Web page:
Background & Etiology
A fracture is defined as a partial or complete crack in a bone. Fractures can be minor with little or no displacement of the bone, or more severe with complete displacement of the two ends of the bone, which requires surgery to realign. There are closed fractures that do not break the skin, and open fractures that do break the skin (also called compound fractures.)
A “broken arm” is a fracture of one of the three main arm bones. The humerus is located in the upper arm, in the area between the shoulder and the elbow. The radius and ulna are located in the forearm, in the area between the elbow and the wrist.
The most common cause of an arm fracture is direct trauma, or a fall on an outstretched hand (FOOSH). Participation in sports or other high impact activities can also cause an arm fracture.
Fractures are acute injuries (occur suddenly) therefore symptoms can often be noticed immediately following injury.
- Sudden, sharp pain in the arm
- Swelling and tenderness at the site of injury
- Visible deformity of the bones in the arm
- Inability to move the arm without pain
In the event that an individual suspects they may have sustained an arm fracture, a radiographic evaluation (X-Ray) will be essential to a proper diagnosis. A bone can fracture in different ways, causing complications or secondary conditions that your physician will look for. Conditions that can be related to an arm fracture include:
- Comminuted fracture: a bone that is broken in several pieces
- Dislocation: a bone that is not properly aligned in the correct joint (wrist, elbow, or shoulder)
- Greenstick fracture: a fracture on only one side of a bone (commonly seen in children)
- Malunion: when the bone heals in the improper position
- Nonunion: when the ends of the broken bone do not fuse together properly
- Growth plate injury: in children, areas at the ends of bones (near the joint) are responsible for growing the bone as the child develops. If the growth plate is injured in the event of an arm fracture, it is essential to future development to ensure that the growth plate is realigned and heals properly.
The most common course of treatment for an arm fracture is realignment (referred to as reducing the fracture) and casting to immobilize the joint, and give the bones time to heal. For some humerus fractures, a sling may be more appropriate for immobilization than a cast.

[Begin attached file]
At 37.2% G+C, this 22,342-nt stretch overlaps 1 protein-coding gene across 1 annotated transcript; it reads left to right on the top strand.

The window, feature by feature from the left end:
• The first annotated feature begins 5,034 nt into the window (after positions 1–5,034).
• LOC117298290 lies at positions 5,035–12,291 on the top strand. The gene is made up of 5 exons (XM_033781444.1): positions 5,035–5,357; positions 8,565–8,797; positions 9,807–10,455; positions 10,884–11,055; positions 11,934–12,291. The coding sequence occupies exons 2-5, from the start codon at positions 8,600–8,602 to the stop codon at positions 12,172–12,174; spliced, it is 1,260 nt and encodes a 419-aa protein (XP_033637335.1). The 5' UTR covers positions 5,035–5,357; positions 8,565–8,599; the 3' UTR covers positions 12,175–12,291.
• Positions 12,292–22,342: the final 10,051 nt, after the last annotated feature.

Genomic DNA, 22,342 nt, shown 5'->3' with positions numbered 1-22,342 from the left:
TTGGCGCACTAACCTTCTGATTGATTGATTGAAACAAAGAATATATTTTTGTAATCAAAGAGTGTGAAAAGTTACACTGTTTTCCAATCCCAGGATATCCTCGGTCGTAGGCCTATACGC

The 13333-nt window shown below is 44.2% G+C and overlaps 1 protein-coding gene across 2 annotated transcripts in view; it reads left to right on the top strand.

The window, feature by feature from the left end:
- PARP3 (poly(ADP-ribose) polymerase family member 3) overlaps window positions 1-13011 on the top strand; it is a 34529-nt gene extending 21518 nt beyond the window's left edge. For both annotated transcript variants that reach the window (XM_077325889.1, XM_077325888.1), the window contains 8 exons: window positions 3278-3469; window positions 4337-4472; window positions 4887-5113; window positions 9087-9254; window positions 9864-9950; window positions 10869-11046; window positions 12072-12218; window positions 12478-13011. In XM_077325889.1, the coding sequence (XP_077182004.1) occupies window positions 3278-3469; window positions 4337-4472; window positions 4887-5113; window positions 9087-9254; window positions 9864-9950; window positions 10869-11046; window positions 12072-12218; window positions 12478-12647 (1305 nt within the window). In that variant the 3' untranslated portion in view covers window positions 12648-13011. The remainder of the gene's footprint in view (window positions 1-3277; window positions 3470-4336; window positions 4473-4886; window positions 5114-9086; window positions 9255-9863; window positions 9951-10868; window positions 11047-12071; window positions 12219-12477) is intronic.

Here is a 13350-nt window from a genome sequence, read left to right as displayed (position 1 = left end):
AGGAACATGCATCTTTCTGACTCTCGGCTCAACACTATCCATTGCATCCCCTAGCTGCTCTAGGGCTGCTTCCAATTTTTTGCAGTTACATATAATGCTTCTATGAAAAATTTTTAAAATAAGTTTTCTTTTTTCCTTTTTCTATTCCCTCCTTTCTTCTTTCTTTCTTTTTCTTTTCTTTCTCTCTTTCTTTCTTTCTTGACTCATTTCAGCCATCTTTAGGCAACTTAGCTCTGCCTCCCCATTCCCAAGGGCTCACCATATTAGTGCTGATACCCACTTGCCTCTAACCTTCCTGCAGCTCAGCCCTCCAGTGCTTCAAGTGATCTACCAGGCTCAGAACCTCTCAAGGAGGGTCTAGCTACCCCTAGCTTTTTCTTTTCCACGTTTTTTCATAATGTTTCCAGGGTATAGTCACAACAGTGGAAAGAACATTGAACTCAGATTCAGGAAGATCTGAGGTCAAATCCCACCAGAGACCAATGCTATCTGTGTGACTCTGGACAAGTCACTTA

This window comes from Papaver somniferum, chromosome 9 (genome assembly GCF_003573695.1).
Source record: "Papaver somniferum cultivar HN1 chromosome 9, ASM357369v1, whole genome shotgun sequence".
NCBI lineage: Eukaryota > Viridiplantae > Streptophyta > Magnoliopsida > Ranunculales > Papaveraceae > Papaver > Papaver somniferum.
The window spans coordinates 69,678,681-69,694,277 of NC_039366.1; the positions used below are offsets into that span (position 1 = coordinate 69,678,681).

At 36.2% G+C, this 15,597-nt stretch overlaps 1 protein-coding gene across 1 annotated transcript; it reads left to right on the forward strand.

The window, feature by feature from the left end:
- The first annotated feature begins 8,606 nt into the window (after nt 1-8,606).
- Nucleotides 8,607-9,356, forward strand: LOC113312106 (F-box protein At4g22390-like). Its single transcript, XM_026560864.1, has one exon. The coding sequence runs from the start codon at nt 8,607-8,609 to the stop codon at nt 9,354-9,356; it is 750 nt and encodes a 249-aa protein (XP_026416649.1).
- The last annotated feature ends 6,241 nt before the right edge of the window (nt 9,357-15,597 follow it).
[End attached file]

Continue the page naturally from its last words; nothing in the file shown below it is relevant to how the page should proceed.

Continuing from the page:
For more severe fractures, surgery may be needed to realign the bones properly. Pins, screws, or wires may be used to hold the bones properly in place. How much movement should be restricted following the fracture will depend on the severity of the break.
Once cleared by the physician, a physical therapy program should be initiated to reverse the effects of immobilization and restore arm motion. In more involved fractures recovery can take more time. Formal therapy and compliance with an extensive home program is essential to restoring function of the arm.
Post arm fracture immobilization can have detrimental effects that can be improved through physical therapy. These effects include:
- Joint articular cartilage softening
- Shortening and atrophy of musculotendinous units
- Decreased circulation
- Loss of active and passive motion
Goals for Physical Therapy
Post-fracture immobilization of the wrist, shoulder or elbow are optimal loading and restoration of normal tissue relationships to improve motion, strength and the ability to perform functional activities of daily living.
- Manual Therapeutic Technique (MTT): hands on care including soft tissue massage, and joint mobilization by a physical therapist to modulate pain and reduce any soft tissue or tendon irritation and restore normal joint mechanics and range of motion.
- Therapeutic Exercises (TE) including exercises to improve strength and performance of the arm bones and surrounding muscles.
- Neuromuscular Reeducation (NMR) to restore stability, begin retraining the upper extremity, improve proximal joint stability and improve movement technique and mechanics (for example: throwing, lifting etc) in use of the involved upper extremity in daily activities.
- Modalities that can include the use of ultrasound, electrical stimulation, ice, cold and laser to decrease pain, improve mobility and reduce inflammation of the arm and surrounding muscles and tendons.
- Home program development should include strengthening, stretching and stabilization exercises as well as instructions to help the person perform daily tasks and advance to the next functional level.
Most fractures can be diagnosed with X-Ray studies and when necessary a CAT Scan. The use of pain medications, immobilization, rest and ice are the first line of treatment. Surgical intervention may be required in more severe fractures or those injuries that affect the integrity of one of the joints (wrist, elbow, or shoulder.)
Rate of recovery and the prognosis from a wrist, elbow or shoulder fracture will depend on a number of factors:
- Severity – Minor fractures do well with immobilization and physical therapy, while fractures that are more severe and require surgery or effect joint integrity take longer to heal. Patients may have residual motion and strength deficits.
- Age- Younger individuals recover faster and are less likely to have residual deficits. Younger individuals heal quicker, have better circulation, are stronger and usually have better pre-injury tissue integrity.
- Prior activity level plays an important role in post-injury recovery. Those who exercise regularly are stronger and more flexible, and generally have an easier and more complete recovery.
- Compliance- Patients that are committed to their rehabilitation program and are compliant with their home program are more successful in returning to full function.